One of the many strange things about criminal law is that it’s not illegal to use drugs; it’s just illegal to have them. But what does it mean to “have them”—also known as possession. If you’ve ever received a drug charge for constructive possession, you know that it’s not a simple question.
Most constructive possession cases start the same way: There are several people are in a car that is stopped by police. The police search the car and find drugs in the console. No one wants to claim the drugs, and so everyone gets charged. This is what’s known as constructive possession. Because everyone had access to the drugs, everyone can be charged for possession. If no one possesses the drugs, then everyone possesses them.
(Note: Another common scenario is the one where a gun is in the console. If you’re a felon and cannot possess a firearm, make sure you’re not riding around with a gun. You can also have constructive possession of a firearm.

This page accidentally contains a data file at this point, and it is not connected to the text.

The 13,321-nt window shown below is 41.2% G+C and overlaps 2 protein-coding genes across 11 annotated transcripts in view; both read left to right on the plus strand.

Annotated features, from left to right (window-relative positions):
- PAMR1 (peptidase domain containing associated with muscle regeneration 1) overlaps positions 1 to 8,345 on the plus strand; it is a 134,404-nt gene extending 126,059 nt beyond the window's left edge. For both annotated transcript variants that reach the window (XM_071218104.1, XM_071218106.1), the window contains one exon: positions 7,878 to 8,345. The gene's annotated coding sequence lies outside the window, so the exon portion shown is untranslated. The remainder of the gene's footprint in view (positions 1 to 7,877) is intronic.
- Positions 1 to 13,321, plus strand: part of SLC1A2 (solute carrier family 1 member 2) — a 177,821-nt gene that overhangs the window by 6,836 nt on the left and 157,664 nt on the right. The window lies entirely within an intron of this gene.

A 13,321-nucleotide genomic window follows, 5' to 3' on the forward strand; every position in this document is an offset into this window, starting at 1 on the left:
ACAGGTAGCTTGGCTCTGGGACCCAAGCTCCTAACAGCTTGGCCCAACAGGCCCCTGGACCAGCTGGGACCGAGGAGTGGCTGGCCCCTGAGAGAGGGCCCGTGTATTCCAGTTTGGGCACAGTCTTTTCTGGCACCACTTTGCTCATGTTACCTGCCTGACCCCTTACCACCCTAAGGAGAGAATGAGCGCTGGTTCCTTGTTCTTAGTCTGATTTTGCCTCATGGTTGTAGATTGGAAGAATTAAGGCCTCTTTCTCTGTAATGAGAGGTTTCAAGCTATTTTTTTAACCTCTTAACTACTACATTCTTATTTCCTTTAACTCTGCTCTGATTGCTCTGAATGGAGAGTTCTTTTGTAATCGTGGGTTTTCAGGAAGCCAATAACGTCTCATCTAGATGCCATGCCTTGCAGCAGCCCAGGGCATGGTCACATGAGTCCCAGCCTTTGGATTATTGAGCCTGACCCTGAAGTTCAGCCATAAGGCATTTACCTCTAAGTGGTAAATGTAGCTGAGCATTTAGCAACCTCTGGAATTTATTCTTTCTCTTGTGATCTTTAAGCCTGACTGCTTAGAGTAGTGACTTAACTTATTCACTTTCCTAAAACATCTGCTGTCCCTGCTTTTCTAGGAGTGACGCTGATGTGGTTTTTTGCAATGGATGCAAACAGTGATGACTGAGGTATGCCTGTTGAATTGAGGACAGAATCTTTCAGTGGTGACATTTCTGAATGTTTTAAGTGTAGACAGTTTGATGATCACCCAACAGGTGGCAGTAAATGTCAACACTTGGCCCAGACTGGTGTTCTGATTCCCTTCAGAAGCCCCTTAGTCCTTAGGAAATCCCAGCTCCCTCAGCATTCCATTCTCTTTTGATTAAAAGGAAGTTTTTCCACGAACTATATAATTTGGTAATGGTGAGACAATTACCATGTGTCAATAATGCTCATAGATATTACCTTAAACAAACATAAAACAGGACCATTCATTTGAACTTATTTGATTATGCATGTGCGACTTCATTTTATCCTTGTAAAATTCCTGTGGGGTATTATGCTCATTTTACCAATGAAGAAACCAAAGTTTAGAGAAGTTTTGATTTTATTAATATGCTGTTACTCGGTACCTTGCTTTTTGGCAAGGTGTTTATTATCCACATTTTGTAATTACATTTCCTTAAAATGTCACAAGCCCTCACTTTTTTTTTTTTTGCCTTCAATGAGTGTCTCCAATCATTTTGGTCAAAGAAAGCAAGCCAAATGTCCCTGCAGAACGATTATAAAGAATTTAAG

As a criminal defense lawyer, I see these situations all the time. I agree that it is unfair, but it doesn’t stop a prosecutor from charging you.
The police and the prosecutor both know that a constructive possession case is a weak one. They don’t usually go to trial because juries also think it’s unfair. The main purpose of the charge is to get the other occupants of the vehicle to testify about where the drugs came from.
You will have a good chance of beating the charge if it’s not your car and the drugs or gun was actually in the console. If it’s your car or the items were under your seat or in your portion of the car, it becomes a little more difficult.
If you’ve been charged with constructive possession, you need to hire a criminal defense lawyer immediately. There are problems with constructive possession that a lawyer can use to reduce or eliminate the charge.